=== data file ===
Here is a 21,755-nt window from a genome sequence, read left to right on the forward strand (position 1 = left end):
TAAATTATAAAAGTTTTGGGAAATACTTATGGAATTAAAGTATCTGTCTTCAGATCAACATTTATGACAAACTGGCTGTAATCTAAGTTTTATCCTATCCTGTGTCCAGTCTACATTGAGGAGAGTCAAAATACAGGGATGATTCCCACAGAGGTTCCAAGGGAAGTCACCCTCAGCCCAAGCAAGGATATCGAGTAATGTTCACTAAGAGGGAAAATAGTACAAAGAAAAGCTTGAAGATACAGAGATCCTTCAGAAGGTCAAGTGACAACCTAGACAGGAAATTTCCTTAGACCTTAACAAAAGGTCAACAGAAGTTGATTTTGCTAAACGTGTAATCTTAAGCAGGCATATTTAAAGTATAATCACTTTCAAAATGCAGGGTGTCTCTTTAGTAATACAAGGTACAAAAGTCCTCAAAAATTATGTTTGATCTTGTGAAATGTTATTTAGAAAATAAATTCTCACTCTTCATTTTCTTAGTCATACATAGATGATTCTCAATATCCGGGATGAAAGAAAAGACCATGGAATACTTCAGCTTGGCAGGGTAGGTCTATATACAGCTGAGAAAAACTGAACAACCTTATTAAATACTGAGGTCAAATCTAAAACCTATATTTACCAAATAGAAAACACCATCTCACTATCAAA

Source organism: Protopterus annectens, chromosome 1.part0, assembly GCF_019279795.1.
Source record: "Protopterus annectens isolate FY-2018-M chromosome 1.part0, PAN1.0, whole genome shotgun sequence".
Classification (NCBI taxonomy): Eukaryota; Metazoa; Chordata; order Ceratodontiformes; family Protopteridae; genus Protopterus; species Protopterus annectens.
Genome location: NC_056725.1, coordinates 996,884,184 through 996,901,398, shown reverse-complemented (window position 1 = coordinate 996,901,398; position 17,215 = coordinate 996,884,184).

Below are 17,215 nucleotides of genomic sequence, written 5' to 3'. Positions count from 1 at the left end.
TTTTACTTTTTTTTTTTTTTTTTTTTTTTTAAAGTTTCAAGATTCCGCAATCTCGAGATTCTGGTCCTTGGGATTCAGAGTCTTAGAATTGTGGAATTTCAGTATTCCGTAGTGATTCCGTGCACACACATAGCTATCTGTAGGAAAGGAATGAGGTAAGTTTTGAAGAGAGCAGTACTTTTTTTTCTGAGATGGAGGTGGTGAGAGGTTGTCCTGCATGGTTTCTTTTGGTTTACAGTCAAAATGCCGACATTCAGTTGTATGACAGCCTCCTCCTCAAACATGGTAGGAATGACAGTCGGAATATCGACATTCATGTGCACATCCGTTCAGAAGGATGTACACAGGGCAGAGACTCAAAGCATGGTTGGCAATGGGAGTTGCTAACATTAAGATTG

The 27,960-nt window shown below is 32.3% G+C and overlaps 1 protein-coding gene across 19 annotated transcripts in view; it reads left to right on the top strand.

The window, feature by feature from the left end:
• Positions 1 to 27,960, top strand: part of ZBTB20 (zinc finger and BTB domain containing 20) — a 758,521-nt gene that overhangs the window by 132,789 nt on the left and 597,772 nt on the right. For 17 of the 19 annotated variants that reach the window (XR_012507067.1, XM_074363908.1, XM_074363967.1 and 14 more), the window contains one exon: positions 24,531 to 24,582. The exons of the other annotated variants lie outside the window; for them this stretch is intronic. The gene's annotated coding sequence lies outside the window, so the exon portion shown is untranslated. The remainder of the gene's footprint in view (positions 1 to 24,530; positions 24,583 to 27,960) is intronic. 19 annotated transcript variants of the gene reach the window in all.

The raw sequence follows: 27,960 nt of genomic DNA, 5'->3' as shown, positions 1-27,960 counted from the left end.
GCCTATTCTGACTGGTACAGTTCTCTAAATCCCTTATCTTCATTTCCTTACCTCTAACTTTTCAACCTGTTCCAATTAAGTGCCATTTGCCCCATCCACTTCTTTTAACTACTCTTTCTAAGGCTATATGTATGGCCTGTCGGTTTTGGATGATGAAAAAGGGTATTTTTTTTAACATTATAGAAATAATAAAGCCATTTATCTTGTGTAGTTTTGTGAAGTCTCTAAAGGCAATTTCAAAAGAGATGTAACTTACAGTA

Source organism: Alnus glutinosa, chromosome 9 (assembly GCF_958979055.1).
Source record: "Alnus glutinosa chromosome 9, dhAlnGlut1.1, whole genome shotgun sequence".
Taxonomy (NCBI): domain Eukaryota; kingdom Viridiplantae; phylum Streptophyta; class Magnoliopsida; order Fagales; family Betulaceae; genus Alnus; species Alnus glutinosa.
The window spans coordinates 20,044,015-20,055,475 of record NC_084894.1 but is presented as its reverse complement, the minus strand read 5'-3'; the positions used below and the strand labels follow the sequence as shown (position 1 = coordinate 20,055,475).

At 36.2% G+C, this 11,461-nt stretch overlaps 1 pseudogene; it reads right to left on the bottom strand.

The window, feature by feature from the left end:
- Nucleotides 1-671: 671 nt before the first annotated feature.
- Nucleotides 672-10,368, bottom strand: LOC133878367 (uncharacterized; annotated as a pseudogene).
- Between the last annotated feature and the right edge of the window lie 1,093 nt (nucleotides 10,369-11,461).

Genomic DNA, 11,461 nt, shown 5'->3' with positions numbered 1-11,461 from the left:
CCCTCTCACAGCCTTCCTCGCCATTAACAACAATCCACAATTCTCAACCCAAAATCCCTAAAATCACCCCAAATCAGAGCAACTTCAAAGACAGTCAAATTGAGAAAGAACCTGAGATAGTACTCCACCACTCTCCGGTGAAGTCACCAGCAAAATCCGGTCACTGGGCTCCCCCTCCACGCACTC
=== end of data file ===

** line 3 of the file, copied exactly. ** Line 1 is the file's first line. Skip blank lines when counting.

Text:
Source organism: Protopterus annectens, chromosome 1.part0, assembly GCF_019279795.1.